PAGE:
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by Neil Brown

Published in The Molotov Cocktail

I was sick on the carpet outside the bathroom. A torrent of red wine and regurgitated cheese splattered the walls and pooled around me. I’d only had a couple of glasses. Fred had insisted. “Something to grease the cogs.”

I was still on all fours when he came up the stairs and saw me. He had been a hospital orderly before he retired, so I guess he was used to that kind of thing. He smiled, but I could see he was disappointed.

He helped me to my feet. My left hip was acting up. I had neglected to inform the doctor about it the day before. I knew what it meant. I freshened up in the bathroom and found Fred waiting on the bed. He was a handsome enough man. He still had a full head of hair—obviously dyed—and his eyes sparkled when he smiled. My Ted’s eyes had lost their sparkle before the end. His libido had vanished along with his hair when they began the chemotherapy, but it was his eyes that I missed the most.

The tremors had started in my hand about six months before. The doctor had described how the Parkinson’s would progress. The shaking would spread until I was completely incapacitated. My son was taking care of everything. To pay the hospital bills, he was selling my house: the house I had lived in all my married life; the home I had raised him in. I guess I should have felt scared or angry but remembering all the years with Ted, and I just felt lonely.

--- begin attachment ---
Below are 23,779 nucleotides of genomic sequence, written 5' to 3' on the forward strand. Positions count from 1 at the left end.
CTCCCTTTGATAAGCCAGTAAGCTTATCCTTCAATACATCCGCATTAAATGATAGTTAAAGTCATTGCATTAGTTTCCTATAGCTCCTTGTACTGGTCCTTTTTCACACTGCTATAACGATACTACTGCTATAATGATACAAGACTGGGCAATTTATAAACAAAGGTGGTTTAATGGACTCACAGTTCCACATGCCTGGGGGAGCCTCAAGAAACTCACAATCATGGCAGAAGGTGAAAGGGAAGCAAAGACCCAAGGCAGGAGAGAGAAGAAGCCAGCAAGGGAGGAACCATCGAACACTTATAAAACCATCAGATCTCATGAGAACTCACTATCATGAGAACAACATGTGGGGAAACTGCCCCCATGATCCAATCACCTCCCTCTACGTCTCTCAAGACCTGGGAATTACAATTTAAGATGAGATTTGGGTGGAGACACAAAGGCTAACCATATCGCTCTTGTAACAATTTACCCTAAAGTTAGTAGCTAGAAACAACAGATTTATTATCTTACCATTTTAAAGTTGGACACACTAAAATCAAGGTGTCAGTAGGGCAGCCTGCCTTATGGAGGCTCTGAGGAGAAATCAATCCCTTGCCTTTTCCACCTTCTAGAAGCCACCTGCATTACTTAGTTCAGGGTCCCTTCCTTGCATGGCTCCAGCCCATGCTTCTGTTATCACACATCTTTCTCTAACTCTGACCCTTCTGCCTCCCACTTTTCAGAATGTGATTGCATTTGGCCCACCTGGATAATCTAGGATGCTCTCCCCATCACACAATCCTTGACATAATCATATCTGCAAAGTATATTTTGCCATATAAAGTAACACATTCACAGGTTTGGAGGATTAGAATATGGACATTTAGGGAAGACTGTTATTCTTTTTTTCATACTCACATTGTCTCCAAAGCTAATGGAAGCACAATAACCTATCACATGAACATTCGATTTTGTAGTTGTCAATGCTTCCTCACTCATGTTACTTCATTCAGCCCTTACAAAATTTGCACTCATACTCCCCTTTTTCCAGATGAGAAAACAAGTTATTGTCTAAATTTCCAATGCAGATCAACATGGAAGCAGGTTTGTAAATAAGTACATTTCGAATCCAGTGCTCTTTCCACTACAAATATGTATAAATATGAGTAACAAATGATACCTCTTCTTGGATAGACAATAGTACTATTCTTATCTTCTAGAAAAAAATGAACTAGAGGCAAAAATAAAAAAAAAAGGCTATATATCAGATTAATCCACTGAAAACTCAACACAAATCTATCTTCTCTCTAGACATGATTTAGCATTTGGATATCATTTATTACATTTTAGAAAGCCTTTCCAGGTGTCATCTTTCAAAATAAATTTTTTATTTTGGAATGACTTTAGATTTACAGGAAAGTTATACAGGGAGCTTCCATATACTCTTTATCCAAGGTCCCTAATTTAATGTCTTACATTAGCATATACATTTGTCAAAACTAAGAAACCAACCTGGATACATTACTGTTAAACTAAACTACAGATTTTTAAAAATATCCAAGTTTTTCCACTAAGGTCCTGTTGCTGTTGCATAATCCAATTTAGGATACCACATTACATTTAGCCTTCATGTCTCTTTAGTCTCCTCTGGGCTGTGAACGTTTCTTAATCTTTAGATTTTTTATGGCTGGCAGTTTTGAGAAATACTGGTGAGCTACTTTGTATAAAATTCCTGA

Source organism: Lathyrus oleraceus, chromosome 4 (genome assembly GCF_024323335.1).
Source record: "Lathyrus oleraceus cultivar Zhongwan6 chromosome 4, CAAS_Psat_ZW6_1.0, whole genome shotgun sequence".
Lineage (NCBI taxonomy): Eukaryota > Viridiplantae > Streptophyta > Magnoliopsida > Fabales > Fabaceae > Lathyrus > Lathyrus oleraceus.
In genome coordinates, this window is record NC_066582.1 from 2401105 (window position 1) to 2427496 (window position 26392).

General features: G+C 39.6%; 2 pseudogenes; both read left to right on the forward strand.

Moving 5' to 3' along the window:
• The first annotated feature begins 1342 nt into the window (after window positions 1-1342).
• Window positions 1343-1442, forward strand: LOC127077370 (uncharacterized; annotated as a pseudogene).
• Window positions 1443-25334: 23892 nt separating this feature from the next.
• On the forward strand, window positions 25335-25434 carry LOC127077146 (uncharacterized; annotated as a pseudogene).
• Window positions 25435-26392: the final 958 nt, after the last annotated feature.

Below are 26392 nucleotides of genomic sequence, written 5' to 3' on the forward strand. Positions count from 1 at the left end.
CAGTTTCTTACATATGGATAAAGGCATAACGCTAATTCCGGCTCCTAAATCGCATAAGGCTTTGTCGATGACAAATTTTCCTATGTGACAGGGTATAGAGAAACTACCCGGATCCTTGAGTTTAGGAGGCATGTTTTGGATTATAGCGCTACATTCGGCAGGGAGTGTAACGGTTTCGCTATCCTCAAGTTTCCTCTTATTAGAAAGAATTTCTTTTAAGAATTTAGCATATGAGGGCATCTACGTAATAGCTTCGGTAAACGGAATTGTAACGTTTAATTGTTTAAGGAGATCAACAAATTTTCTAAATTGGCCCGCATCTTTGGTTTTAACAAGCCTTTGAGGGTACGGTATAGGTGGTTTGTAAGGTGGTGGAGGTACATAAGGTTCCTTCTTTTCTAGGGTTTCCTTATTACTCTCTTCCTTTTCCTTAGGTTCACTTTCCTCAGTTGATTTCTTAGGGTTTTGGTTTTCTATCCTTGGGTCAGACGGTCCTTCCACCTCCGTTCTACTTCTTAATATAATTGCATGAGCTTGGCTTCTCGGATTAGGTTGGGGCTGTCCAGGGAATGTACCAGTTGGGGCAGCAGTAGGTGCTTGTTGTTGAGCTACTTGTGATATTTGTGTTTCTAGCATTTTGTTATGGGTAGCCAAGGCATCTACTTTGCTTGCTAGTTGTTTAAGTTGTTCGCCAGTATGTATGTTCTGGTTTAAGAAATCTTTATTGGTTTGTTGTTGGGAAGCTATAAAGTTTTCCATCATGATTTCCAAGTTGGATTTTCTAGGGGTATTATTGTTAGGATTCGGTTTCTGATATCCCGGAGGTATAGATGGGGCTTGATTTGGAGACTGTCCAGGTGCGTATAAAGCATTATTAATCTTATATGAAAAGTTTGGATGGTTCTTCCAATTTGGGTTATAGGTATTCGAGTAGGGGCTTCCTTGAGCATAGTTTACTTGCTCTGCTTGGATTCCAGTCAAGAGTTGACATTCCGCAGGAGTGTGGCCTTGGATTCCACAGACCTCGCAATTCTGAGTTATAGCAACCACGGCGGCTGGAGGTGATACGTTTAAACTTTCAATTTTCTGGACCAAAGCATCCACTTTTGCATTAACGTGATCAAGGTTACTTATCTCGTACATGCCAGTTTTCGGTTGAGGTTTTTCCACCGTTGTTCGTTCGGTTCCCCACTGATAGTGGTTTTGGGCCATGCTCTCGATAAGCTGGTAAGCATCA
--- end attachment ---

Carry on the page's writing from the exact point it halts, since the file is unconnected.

I had never been with another man. Ted and I had met at a dance and married within the month. Watching cancer eat away at him had been devastating. I had stopped thinking of him as my husband toward the end—just a ghost of the man who had made my heart pound and my knees tremble.

Fred sipped at his whisky and stroked my arm. We had been dancing and walked on the beach; we had been to the ballet and visited the zoo. Now I was in his bedroom. He kissed my neck. I held my breath. He began to unbutton my shirt as his tongue found my ear. I felt queasy. I wanted him to stop. I slapped his hand away and left him sitting on the bed.

Outside the drizzle is muffling everything. The kids in the park and the bus to Totnes seem far away.

Fred could never make me feel like I had with Ted. He couldn’t compete with the years Ted, and I had shared. Fred would never know what I was thinking or silence me with a look. He would never know why I was terrified of carrots, or that I liked to be called “Dove.”

A faded red truck is rounding the corner by the Post Office, the dark grey exhaust fumes being swallowed by the mist. The wheels are spraying water in an arc. I unlace my shoes and leave them on the kerb. My socks are slapping in the puddles, and I push on, smiling, as future’s ebbing tide bears me into the ceaseless past.

Disfigured Liberty

A Psychiatric Hospital, a London bomb, an abusive father, a hedonistic rock star, bereaved parents, and a suicide bomber, come together for this literary sojourn into the grimy depths of sadness and regret.

“Vividly drawn dark stories”

“Dark and compelling”